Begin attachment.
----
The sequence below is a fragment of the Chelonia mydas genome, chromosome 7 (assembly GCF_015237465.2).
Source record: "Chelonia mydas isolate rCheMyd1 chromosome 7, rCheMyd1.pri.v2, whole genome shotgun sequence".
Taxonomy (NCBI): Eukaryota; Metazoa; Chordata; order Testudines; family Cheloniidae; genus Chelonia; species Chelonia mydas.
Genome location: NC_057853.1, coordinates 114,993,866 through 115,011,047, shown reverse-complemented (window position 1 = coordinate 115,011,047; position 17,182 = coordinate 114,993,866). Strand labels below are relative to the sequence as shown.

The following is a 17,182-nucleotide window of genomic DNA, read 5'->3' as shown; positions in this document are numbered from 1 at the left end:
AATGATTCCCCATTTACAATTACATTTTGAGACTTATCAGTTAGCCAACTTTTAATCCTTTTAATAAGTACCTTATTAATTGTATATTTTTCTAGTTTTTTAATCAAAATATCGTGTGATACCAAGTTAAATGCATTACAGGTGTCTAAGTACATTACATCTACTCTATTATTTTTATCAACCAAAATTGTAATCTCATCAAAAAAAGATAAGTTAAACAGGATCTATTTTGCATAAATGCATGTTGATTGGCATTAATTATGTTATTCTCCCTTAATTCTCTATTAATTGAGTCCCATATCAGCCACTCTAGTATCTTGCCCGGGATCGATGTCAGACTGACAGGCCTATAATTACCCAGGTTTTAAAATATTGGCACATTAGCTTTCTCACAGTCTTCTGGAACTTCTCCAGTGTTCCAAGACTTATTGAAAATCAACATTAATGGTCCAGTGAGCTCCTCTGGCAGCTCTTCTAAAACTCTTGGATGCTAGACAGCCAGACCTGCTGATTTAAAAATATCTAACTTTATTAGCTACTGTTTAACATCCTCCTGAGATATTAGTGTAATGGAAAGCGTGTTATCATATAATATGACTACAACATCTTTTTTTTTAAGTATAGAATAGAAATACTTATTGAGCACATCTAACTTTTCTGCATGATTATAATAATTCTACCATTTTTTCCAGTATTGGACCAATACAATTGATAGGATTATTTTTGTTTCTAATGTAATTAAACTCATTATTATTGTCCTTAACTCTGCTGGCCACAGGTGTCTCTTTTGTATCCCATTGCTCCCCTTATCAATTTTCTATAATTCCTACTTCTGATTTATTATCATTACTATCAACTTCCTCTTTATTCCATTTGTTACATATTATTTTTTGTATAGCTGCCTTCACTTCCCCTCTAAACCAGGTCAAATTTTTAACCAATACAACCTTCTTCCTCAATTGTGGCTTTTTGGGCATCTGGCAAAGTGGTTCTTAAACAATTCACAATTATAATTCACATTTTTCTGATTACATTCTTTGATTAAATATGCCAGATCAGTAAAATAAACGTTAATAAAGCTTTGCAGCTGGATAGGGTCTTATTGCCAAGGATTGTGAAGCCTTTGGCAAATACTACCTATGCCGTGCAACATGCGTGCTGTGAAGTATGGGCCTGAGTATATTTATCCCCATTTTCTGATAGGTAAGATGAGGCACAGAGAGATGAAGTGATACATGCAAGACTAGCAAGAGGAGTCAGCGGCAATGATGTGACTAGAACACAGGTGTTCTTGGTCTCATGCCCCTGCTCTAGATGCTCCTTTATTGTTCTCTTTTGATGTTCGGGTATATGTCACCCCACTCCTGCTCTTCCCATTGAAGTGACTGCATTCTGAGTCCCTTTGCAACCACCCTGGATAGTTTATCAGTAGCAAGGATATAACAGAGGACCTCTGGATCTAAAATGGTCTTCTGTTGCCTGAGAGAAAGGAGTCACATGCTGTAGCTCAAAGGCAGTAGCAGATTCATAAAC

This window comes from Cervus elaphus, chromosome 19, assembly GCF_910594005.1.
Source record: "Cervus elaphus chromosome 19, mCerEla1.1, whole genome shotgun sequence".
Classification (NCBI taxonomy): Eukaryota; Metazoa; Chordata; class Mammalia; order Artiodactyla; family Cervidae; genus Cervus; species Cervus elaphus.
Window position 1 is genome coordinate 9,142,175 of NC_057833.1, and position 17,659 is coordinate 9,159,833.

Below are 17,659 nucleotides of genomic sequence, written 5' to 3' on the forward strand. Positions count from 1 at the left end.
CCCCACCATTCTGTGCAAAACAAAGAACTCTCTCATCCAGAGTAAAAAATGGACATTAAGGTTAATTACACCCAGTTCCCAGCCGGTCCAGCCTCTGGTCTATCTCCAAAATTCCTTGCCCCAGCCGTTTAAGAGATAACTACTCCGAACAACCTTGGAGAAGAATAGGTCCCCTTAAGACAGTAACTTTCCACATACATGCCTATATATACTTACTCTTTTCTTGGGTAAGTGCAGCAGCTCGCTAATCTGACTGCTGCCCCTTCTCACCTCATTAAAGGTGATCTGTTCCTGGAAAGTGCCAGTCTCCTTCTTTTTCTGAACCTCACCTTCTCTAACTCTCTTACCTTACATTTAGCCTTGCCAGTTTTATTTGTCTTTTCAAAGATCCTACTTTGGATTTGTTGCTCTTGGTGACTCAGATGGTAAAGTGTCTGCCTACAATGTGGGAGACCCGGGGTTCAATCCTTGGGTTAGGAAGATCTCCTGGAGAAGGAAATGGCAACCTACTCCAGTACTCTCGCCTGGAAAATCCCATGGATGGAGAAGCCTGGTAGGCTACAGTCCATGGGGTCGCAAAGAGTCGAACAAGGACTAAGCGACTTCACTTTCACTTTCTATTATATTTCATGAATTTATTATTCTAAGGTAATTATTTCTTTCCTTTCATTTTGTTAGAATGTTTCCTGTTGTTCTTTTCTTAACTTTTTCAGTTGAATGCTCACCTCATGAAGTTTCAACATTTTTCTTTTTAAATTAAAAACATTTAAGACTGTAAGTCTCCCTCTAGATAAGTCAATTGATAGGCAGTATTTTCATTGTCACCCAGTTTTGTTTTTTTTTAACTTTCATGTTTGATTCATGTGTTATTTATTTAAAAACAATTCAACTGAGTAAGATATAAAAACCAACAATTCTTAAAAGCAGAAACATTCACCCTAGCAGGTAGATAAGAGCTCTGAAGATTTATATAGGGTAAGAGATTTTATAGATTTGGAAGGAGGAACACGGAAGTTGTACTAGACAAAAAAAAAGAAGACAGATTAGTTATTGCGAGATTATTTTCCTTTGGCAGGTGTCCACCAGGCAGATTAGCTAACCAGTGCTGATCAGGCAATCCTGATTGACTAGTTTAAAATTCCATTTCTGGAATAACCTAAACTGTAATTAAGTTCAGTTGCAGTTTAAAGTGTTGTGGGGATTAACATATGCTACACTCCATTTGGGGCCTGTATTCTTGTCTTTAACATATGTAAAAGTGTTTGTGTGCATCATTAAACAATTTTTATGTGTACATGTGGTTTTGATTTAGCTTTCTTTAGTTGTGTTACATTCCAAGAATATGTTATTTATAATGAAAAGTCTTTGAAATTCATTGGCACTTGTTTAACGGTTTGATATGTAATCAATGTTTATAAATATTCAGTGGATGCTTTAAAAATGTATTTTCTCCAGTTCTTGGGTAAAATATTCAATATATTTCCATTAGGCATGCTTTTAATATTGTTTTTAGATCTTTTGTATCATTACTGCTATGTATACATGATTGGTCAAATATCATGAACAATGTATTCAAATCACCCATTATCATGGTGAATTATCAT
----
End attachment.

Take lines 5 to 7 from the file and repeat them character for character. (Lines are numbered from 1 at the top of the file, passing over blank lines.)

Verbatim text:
The following is a 17,182-nucleotide window of genomic DNA, read 5'->3' as shown; positions in this document are numbered from 1 at the left end:
AATGATTCCCCATTTACAATTACATTTTGAGACTTATCAGTTAGCCAACTTTTAATCCTTTTAATAAGTACCTTATTAATTGTATATTTTTCTAGTTTTTTAATCAAAATATCGTGTGATACCAAGTTAAATGCATTACAGGTGTCTAAGTACATTACATCTACTCTATTATTTTTATCAACCAAAATTGTAATCTCATCAAAAAAAGATAAGTTAAACAGGATCTATTTTGCATAAATGCATGTTGATTGGCATTAATTATGTTATTCTCCCTTAATTCTCTATTAATTGAGTCCCATATCAGCCACTCTAGTATCTTGCCCGGGATCGATGTCAGACTGACAGGCCTATAATTACCCAGGTTTTAAAATATTGGCACATTAGCTTTCTCACAGTCTTCTGGAACTTCTCCAGTGTTCCAAGACTTATTGAAAATCAACATTAATGGTCCAGTGAGCTCCTCTGGCAGCTCTTCTAAAACTCTTGGATGCTAGACAGCCAGACCTGCTGATTTAAAAATATCTAACTTTATTAGCTACTGTTTAACATCCTCCTGAGATATTAGTGTAATGGAAAGCGTGTTATCATATAATATGACTACAACATCTTTTTTTTTAAGTATAGAATAGAAATACTTATTGAGCACATCTAACTTTTCTGCATGATTATAATAATTCTACCATTTTTTCCAGTATTGGACCAATACAATTGATAGGATTATTTTTGTTTCTAATGTAATTAAACTCATTATTATTGTCCTTAACTCTGCTGGCCACAGGTGTCTCTTTTGTATCCCATTGCTCCCCTTATCAATTTTCTATAATTCCTACTTCTGATTTATTATCATTACTATCAACTTCCTCTTTATTCCATTTGTTACATATTATTTTTTGTATAGCTGCCTTCACTTCCCCTCTAAACCAGGTCAAATTTTTAACCAATACAACCTTCTTCCTCAATTGTGGCTTTTTGGGCATCTGGCAAAGTGGTTCTTAAACAATTCACAATTATAATTCACATTTTTCTGATTACATTCTTTGATTAAATATGCCAGATCAGTAAAATAAACGTTAATAAAGCTTTGCAGCTGGATAGGGTCTTATTGCCAAGGATTGTGAAGCCTTTGGCAAATACTACCTATGCCGTGCAACATGCGTGCTGTGAAGTATGGGCCTGAGTATATTTATCCCCATTTTCTGATAGGTAAGATGAGGCACAGAGAGATGAAGTGATACATGCAAGACTAGCAAGAGGAGTCAGCGGCAATGATGTGACTAGAACACAGGTGTTCTTGGTCTCATGCCCCTGCTCTAGATGCTCCTTTATTGTTCTCTTTTGATGTTCGGGTATATGTCACCCCACTCCTGCTCTTCCCATTGAAGTGACTGCATTCTGAGTCCCTTTGCAACCACCCTGGATAGTTTATCAGTAGCAAGGATATAACAGAGGACCTCTGGATCTAAAATGGTCTTCTGTTGCCTGAGAGAAAGGAGTCACATGCTGTAGCTCAAAGGCAGTAGCAGATTCATAAAC

This window comes from Cervus elaphus, chromosome 19, assembly GCF_910594005.1.